[BreachExchange] Threat to the auto industry from hackers

Audrey McNeil audrey at riskbasedsecurity.com
Wed May 17 20:44:29 EDT 2017


In the recent WannaCry ransomware attacks, one fact that never got
highlighted is the threat to the automotive industry. There exists a
genuine threat to the auto industry from hackers. They can get into your
companies and they can get into your cars. A news story we carried shows us
how a manufacturer was affected by the recent cyberattack. The
Renault-Nissan Alliance was not the only one to be threatened, I presume.
I’m sure, several other auto companies may have been hit but haven’t
disclosed what transpired.

Most automobile companies anyways don’t have a secure and strong IT
infrastructure that can protect themselves from cyberattacks. Renault and
Nissan clearly came out and addressed the issue with a security plan but
how many others did, we may never know. The fact, however, remains that the
auto industry is vulnerable to risks. In the future these risks will grow
as more digital technologies make their way into cars, posing stronger
cybersecurity issues.

There lies the other big challenge – most manufacturers are extremely
positive about introducing digital technologies into their cars, but very
few are aware of how to protect their cars from digital threats. ‘Can a car
be hacked?’ I don’t necessarily have the answer to that, but I could
presume that if a cell phone can be hacked today, then an automobile is
already a victim or will shortly be. How would you get into a car’s
systems? It could be through the internet services – manufacturers provide
in certain cars services that create a wireless hotspot for instance or
provide internet radio. How secure these connections are is anyone’s guess?
Then there is the Bluetooth connection or through a third-party device like
an on-board diagnostic equipment, hackers have enough routes to get into a

Even if a car is not directly hacked into, the potential exists to hack
into a system at a vendor level. Insert a malicious code and then wait for
it to come into action at a predetermined time. It sounds like science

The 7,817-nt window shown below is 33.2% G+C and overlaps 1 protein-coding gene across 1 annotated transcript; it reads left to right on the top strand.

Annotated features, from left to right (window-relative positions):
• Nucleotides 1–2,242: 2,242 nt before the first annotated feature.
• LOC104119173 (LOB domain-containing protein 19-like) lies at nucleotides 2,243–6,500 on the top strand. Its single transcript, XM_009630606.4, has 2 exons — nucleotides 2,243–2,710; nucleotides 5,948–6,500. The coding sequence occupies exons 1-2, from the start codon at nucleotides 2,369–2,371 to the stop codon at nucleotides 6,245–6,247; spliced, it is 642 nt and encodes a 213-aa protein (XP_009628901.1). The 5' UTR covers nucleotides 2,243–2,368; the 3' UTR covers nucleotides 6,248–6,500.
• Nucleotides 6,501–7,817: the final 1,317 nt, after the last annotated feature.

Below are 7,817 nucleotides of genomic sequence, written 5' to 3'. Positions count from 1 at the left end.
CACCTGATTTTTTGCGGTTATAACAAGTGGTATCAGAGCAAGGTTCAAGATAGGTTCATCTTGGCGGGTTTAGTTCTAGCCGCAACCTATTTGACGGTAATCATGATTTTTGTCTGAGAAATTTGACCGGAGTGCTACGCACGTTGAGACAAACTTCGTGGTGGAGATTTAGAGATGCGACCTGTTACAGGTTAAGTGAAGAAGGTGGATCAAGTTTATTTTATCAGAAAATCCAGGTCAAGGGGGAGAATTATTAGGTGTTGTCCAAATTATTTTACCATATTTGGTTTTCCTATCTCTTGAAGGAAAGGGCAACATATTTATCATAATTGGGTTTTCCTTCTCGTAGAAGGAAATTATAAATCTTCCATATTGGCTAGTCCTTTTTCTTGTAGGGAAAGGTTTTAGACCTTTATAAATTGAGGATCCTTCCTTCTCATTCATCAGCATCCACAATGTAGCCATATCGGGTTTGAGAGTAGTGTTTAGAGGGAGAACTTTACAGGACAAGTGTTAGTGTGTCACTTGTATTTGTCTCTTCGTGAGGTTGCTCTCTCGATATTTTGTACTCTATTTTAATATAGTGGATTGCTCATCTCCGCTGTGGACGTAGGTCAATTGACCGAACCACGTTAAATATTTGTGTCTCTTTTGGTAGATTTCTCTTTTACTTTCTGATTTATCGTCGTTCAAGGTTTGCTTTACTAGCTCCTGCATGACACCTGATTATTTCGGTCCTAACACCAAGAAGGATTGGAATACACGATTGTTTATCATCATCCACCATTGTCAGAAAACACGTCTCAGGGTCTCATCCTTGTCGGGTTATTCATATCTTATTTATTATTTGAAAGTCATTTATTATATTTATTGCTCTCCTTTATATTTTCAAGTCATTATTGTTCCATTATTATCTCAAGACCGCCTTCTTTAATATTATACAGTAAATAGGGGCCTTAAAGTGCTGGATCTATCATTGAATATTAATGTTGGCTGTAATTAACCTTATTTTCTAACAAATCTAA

fiction, but what Volkswagen did to escape emissions tests, using a hack
that worked intelligently to detect when it was being tested for emissions
and applied a different rule to lie its way through the test, wasn’t
science fiction.

There is also a genuine and serious potential for a remote car hacking
situation. Charlie Miller and Chris Valasek are two very famous security
researchers who managed to hack a Jeep in 2013. They made it stop, steer
and accelerate remotely. It sparked off a 1.4 million vehicles recall by
Chrysler to fix the issue. Several other researchers have likewise showed
instances of being able to control a car remotely. However, the automotive
industry lobby is still loathe to admit that cars can be hacked and have
shown an equal number of reasons as to why it can’t be done.

The point, however, is that we are quickly progressing towards an age that
is highly dependent on electronics to function. And electronics can be
manipulated. In its simplest form we, as consumers, hack our cars to
provide better efficiency or performance using on-board chips. These chips
alter the basic functions of the car’s ECUs and give it a completely new
set of instructions. With more systems coming under an electronic umbrella,
you have keyless entry and ignition, steer by wire, brake by wire, adaptive
cruise control, adaptive suspension, launch control, hill descent,
electronic stability control, traction control, pedestrian detection
systems, and so much more. We are building an ecosystem for autonomous
driving, but is that system secure?

Recently a bunch of Beijing-based security researchers demonstrated a hack
that made a car believe its key was within proximity and unlocked the car,
even though the owner was several feet away from the car. They created a
device that copied the signal from the key when it lay in the owners
pocket, amplified it, using a radio signal transmitted it several hundred
feet away allowing them entry into the car as well as access to its
ignition system. The device cost around Rs 1,500.

That is theft, but what happens if hackers can remotely gain access of your
car when you’re driving and plough it into unwary pedestrians. Amplify this
by a thousand times, use a multi-axle truck weighing several hundred more
kilos instead of a car, steer it into a larger gathering like the one in
Nice, France, and you now have a genuine terror threat!

Having said that, hacking cars is not as easy as it sounds or as I may make
it out to be. It requires a fair amount of effort to break into a car’s
systems at this point of time. Don’t dismiss the notion entirely, but
still, sleep easy!
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